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Are World Wide Shipping Disruptions here to Stay?
As countries continue to vaccinate people against COVID-19 and provide booster vaccinations to achieve herd immunity, it has become clear that economic recovery will take longer than most people probably expected and, in some cases, much longer. One obvious cause of the delay was the discovery of the Delta variant, and now the Omicron variant.
We have come to expect the annual flu season and the availability of vaccines for most known strains. These vaccines can prevent the flu, lessen the symptoms, and/or shorten recovery. About 3 million Americans contract Influenza each year. For most, the symptoms are relatively short-lived and not life-threatening. We also know that a flu virus can mutate. Usually variants occur every few years, which gives scientists and pharmaceutical manufacturers time to discover and track these variants.
COVID-19 was different. Both Influenza and COVID are contagious respiratory diseases. Influenza results from an infection of known Type A or Type B influenza viruses. COVID is an infection from the COVID virus discovered in 2019. COVID can cause more serious symptoms and illnesses in some people. Symptoms of COVID may take longer to present than influenza, and some people with the virus can be contagious for longer than the normal incubation period for influenza. Because symptoms for both diseases can be similar, COVID testing is the only way to diagnose the cause accurately. Moreover, people can be infected with the flu and COVID at the same time (for the latest information on COVID-19, please click here.)
Once researchers discovered the COVID virus, they tested the effectiveness of known vaccines to prevent or lessen the severity of the symptoms. As we all know now, we didn’t have years to study and test, and we didn’t have an existing effective vaccine. The first cases appears to have been reported December 8, 2019, in Wuhan, China. It spread quickly, through cities that are entry points for foreign travelers. As of November 19, 2021, the United States reports more cases (47,661,242) and more deaths (770,691) than any other country. Varying symptoms, long dormancy periods, and a higher death rate than the flu gave rise to a global cooperative to find a vaccine.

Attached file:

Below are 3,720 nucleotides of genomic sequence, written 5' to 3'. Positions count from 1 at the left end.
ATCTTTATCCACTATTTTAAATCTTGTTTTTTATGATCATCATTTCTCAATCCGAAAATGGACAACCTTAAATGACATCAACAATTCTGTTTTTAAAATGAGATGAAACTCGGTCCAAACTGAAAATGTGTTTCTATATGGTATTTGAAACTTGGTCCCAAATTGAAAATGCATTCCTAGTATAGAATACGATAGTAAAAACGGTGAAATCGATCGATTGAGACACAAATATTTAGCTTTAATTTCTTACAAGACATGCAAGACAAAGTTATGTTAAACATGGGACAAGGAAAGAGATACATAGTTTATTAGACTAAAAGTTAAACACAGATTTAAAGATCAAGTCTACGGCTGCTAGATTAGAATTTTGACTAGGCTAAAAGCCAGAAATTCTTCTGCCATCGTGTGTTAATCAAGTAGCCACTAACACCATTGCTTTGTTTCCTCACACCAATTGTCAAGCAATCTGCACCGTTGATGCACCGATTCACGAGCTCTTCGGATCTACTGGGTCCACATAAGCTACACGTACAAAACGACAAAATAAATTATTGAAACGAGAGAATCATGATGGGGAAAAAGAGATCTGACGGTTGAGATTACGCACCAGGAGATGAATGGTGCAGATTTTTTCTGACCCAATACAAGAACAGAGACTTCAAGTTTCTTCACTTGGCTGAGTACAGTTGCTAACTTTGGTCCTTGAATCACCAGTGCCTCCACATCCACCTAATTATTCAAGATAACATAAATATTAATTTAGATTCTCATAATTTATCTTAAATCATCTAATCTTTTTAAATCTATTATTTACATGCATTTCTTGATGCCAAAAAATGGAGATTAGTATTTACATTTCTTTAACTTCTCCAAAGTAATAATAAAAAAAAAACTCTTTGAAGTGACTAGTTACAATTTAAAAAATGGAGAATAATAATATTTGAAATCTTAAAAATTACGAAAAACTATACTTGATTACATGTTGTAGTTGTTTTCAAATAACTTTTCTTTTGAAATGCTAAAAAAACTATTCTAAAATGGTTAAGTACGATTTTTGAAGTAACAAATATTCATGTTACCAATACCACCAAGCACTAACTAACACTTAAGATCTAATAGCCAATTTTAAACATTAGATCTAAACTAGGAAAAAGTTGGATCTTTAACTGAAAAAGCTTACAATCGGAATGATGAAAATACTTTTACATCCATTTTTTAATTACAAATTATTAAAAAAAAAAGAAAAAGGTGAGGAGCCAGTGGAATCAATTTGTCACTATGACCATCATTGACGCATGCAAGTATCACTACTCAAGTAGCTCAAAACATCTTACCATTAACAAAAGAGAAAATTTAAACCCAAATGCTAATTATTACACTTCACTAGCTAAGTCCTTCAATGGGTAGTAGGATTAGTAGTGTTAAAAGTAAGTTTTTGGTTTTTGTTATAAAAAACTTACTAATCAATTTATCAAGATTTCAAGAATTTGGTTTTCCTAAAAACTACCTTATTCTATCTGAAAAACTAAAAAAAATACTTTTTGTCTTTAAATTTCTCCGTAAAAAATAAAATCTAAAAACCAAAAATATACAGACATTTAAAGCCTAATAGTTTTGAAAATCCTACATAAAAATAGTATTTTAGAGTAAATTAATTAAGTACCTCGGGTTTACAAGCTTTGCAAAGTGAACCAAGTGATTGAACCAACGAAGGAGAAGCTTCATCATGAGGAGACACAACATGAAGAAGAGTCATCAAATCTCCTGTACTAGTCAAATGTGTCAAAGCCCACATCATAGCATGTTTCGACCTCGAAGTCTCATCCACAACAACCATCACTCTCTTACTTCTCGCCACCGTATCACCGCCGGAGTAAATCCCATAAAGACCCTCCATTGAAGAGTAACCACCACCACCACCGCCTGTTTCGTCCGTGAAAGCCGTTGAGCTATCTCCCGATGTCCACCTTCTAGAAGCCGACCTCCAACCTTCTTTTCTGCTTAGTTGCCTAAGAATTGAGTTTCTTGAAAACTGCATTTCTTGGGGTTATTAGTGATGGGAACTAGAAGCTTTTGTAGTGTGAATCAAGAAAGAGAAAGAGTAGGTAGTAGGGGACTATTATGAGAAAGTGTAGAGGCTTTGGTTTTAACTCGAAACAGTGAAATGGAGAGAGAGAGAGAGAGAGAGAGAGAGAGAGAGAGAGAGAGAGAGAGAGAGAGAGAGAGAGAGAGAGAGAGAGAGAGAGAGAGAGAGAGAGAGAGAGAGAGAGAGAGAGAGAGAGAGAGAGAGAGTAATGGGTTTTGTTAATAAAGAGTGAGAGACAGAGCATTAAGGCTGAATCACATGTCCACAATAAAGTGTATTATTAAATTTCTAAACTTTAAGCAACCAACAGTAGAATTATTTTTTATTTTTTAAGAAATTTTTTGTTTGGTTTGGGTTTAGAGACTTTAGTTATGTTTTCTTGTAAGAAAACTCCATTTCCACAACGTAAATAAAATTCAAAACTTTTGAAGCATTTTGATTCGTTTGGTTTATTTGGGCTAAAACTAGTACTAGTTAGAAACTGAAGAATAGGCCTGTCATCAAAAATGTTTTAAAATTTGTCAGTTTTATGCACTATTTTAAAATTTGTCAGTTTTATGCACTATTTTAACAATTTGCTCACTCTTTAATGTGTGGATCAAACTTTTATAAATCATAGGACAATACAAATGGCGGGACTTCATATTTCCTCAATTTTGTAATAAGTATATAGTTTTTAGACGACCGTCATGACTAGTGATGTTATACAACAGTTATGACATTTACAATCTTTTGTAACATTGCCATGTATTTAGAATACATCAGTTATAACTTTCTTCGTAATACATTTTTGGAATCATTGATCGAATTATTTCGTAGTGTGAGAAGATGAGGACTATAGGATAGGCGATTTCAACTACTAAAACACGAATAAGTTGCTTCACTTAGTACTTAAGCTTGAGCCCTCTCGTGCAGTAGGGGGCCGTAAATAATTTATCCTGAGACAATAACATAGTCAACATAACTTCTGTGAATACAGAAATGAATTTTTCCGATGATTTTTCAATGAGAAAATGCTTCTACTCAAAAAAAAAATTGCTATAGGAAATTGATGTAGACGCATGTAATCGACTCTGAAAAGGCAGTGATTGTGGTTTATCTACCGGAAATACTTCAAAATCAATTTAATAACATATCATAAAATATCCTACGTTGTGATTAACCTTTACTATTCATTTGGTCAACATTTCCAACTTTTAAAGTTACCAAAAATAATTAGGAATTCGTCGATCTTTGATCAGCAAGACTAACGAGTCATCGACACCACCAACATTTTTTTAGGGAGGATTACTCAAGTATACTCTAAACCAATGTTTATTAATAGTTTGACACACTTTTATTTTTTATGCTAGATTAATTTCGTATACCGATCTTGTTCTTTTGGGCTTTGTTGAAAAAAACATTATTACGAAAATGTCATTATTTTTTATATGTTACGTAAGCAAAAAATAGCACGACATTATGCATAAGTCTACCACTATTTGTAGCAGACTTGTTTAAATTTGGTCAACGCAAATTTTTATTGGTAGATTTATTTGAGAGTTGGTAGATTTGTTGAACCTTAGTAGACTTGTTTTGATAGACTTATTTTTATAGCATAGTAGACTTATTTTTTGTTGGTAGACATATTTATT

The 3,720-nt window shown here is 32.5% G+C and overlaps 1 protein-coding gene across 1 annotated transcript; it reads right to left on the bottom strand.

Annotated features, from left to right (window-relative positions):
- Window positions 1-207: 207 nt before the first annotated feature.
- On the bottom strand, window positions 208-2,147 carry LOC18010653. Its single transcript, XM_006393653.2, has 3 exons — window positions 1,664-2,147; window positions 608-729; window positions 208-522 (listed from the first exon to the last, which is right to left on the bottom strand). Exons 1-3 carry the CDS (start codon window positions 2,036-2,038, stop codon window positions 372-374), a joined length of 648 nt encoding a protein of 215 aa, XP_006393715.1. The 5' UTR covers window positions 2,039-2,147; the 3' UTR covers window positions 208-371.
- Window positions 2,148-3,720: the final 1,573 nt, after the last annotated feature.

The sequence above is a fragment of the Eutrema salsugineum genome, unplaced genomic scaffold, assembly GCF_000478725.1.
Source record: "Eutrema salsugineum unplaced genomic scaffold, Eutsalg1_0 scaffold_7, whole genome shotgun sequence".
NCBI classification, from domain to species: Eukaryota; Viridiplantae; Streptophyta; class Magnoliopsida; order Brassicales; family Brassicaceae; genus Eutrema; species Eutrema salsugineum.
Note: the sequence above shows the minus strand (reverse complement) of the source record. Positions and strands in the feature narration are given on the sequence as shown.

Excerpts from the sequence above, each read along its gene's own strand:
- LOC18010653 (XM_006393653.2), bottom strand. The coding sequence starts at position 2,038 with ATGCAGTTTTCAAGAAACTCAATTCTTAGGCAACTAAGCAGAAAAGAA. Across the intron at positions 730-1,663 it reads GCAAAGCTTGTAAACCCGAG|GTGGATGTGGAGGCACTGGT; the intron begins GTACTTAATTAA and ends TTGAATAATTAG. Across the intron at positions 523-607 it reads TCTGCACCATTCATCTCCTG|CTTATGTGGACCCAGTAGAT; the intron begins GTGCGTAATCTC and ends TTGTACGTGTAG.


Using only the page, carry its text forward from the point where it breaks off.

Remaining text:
The other unwelcomed surprise was the Delta COVID virus variant, which made its debut as the vaccinations for the original strain were in distribution. A recent article in The Atlantic by Amanda Mull summed up the sentiment of many Americans thusly, ”[T]he maddeningly unpredictable Delta variant has changed the expected course of the coronavirus pandemic so much that it can be hard to know exactly what you’re waiting for, or if you should continue waiting at all. Is something like before-times normalcy still coming, or will Americans have to negotiate a permanently changed reality?”
The most immediate and obvious lesson from the pandemic is that the U.S. has become sorely dependent on foreign sources for medical device components and other vital medical supplies. From the availability of tests and testing sites, to disagreement about containment measures, to the lack of Personal Protective Equipment (“PPE”) and ventilators, it is clear not only that the U.S. was unprepared for such a global catastrophe, but that that foreign powers could (and did) leverage our dependence during an emergency for their economic advantage.
Another emerging realization is how acutely dependent this country is on a perpetually moving supply chain for life-sustaining needs like food, medicine, and clothing. The global lockdowns imposed in 2020 to slow the spread of COVID-19 in China, disrupted the supply side in global shipping. As this was occurring, there was a surge in demand in the U.S. and other countries for electronics produced in China to facilitate telework, driving prices up significantly.
The shortage of labor in positions such truck driving and logistics have contributed to delays in getting dock space and scheduling. Seventy-seven percent of the world’s ports are experiencing longer-than-usual wait times. Thousands of ships remained docked near U.S. and Chinese ports waiting for dock space, including vessels with critical necessities. Wait times, in turn, have sent shipping costs skyrocketing by as much as 300%, and manufacturers of low profit goods are holding off on shipments until the “log jam” abates. Other products and services have increased significantly due to shipping delays, labor shortages, and lockdowns, too. These include household furnishings, travel, transportation, medicine and medical supplies, cars, and food. Some experts predict that it could take up to two more years before most supply chains are “back to normal.”
It is interesting to note that more and more businesses have embraced the concept of just-in-time (“JIT”) inventory to reduce operating costs. This concept could benefit the U.S. in several ways. The JIT model requires manufacturers to be closer to their suppliers to shorten supply chains. On-shoring production not only eliminates the cost of long-distance shipping, improves the strength and viability of supply chains, and makes domestic products more attractive to consumers, but it just might be a crucial part of America’s global crisis preparedness plan.